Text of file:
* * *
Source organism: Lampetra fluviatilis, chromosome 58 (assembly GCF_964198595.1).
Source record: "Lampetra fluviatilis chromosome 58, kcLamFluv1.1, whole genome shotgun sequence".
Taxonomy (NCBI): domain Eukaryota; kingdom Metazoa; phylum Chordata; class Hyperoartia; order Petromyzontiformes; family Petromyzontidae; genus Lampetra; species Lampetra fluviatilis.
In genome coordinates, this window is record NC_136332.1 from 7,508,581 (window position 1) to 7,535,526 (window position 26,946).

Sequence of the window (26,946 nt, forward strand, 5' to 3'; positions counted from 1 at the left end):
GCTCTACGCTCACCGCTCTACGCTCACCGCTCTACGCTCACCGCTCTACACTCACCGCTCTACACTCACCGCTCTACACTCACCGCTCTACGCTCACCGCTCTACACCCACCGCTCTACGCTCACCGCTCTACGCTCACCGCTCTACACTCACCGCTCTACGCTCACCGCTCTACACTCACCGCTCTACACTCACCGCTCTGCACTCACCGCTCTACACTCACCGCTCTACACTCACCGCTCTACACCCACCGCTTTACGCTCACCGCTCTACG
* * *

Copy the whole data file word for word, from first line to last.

Source organism: Lampetra fluviatilis, chromosome 58 (assembly GCF_964198595.1).
Source record: "Lampetra fluviatilis chromosome 58, kcLamFluv1.1, whole genome shotgun sequence".
Taxonomy (NCBI): domain Eukaryota; kingdom Metazoa; phylum Chordata; class Hyperoartia; order Petromyzontiformes; family Petromyzontidae; genus Lampetra; species Lampetra fluviatilis.
In genome coordinates, this window is record NC_136332.1 from 7,508,581 (window position 1) to 7,535,526 (window position 26,946).

Sequence of the window (26,946 nt, forward strand, 5' to 3'; positions counted from 1 at the left end):
GCTCTACGCTCACCGCTCTACGCTCACCGCTCTACGCTCACCGCTCTACACTCACCGCTCTACACTCACCGCTCTACACTCACCGCTCTACGCTCACCGCTCTACACCCACCGCTCTACGCTCACCGCTCTACGCTCACCGCTCTACACTCACCGCTCTACGCTCACCGCTCTACACTCACCGCTCTACACTCACCGCTCTGCACTCACCGCTCTACACTCACCGCTCTACACTCACCGCTCTACACCCACCGCTTTACGCTCACCGCTCTACG